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Some Slash Writers Explore Dominance

April 16, 2001

Regarding "Fandom's Final Frontier: Homoerotic Literature" (April 3) by Mary McNamara: I want to register an alternative view to the prevailing and now-tired view, advanced by such scholars as Constance Penley, Camille Bacon-Smith and Joanna Russ, that slash fiction allows women to write romances in which the characters are "truly equal" and "must turn to gay male relationships to find this equality."

In fact, many slash writers find equal relationships uninteresting to write about and are confident enough in their sexuality and their feminism consciously to explore and play with unequal relationships in their stories, creating power imbalances between such characters as Picard and Q ("Star Trek: The Next Generation") or Angel and Spike ("Buffy: The Vampire Slayer" and "Angel") or Xena and Gabrielle ("Xena: The Warrior Princess"), relationships based on a positive vision of "consensual" dominance and submission as a profoundly intimate expression of love between two strong characters. Some writers go so far as to write about violence, torture and rape, often as a means to put their favorite character to a test and see how he or she survives the experience, much as the "Star Trek" episodes "Best of Both Worlds" and "Chain of Command" explored the effects of violation on Capt. Picard. Slash is extremely diverse, and scholars who study it should beware of overgeneralizing about why it is written.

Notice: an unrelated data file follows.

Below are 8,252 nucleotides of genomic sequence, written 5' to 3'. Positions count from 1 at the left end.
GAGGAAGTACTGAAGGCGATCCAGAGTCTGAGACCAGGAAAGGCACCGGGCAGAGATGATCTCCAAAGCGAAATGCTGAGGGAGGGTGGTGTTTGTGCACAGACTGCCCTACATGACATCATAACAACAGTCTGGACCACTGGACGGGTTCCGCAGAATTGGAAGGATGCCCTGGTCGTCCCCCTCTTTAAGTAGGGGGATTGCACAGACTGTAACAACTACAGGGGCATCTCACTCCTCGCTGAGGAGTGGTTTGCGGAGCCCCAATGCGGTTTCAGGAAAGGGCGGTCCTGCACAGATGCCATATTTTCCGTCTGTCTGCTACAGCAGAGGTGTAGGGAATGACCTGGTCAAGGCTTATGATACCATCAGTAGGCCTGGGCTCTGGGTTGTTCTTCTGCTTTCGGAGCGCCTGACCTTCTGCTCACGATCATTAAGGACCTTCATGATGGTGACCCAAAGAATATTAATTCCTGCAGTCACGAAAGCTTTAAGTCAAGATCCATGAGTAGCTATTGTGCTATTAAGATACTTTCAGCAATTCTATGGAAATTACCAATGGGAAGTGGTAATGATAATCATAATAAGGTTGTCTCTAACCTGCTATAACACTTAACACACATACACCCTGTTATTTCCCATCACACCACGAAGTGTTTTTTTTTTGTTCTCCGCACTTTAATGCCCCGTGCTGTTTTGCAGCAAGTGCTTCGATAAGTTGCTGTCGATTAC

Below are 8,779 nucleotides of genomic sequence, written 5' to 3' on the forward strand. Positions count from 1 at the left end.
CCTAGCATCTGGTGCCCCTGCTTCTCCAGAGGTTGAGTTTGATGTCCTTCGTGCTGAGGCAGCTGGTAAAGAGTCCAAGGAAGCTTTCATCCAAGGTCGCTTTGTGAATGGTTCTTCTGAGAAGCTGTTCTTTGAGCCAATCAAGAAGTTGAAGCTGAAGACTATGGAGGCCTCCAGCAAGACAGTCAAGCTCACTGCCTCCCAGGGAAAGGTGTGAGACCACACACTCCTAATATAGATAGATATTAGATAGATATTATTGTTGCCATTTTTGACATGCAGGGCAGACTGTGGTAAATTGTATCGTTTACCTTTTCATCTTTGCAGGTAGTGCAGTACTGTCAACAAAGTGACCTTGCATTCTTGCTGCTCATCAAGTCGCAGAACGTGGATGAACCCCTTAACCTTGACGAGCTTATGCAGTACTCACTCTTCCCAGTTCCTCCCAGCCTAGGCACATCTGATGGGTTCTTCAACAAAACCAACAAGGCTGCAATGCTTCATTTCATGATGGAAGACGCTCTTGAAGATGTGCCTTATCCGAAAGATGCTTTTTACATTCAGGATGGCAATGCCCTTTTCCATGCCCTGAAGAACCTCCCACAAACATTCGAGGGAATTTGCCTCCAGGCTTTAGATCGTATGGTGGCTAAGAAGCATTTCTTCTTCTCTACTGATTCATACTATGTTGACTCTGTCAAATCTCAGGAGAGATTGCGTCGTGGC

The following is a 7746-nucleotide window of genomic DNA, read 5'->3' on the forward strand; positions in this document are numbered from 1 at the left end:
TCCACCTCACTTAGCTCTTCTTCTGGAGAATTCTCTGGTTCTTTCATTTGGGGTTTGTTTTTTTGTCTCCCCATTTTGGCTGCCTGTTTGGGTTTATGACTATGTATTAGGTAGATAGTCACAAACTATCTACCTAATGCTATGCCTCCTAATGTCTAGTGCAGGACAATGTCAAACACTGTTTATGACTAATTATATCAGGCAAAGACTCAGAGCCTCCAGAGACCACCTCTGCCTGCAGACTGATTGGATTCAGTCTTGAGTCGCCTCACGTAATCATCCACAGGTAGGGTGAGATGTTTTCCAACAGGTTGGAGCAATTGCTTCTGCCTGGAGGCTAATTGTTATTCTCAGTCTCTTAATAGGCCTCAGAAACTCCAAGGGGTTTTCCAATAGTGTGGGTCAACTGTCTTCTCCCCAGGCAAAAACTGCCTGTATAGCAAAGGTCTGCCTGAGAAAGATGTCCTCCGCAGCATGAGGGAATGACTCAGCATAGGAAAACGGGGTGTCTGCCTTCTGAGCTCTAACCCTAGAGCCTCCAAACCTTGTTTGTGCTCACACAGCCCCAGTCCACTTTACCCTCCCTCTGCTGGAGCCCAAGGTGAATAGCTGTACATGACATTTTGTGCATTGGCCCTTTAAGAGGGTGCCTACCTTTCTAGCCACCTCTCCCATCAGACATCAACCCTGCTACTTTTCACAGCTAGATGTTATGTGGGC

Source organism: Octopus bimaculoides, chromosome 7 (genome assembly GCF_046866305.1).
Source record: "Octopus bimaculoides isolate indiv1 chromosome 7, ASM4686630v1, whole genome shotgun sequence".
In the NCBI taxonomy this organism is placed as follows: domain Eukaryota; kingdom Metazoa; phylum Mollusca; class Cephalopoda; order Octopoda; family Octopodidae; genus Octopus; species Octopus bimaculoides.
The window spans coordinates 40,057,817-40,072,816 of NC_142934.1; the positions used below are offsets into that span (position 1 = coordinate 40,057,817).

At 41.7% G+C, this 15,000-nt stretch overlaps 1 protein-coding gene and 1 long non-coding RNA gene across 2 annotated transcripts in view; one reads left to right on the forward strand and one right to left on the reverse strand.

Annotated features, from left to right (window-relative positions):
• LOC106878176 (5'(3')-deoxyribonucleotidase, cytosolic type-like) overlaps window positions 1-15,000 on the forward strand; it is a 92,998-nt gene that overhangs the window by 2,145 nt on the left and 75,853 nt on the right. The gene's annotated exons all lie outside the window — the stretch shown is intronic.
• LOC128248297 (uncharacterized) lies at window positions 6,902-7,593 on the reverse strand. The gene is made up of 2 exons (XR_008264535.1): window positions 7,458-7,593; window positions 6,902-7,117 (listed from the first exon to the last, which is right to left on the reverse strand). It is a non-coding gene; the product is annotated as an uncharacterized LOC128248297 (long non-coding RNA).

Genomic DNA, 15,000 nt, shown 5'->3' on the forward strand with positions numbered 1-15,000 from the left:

ATARA STEIN

Chino

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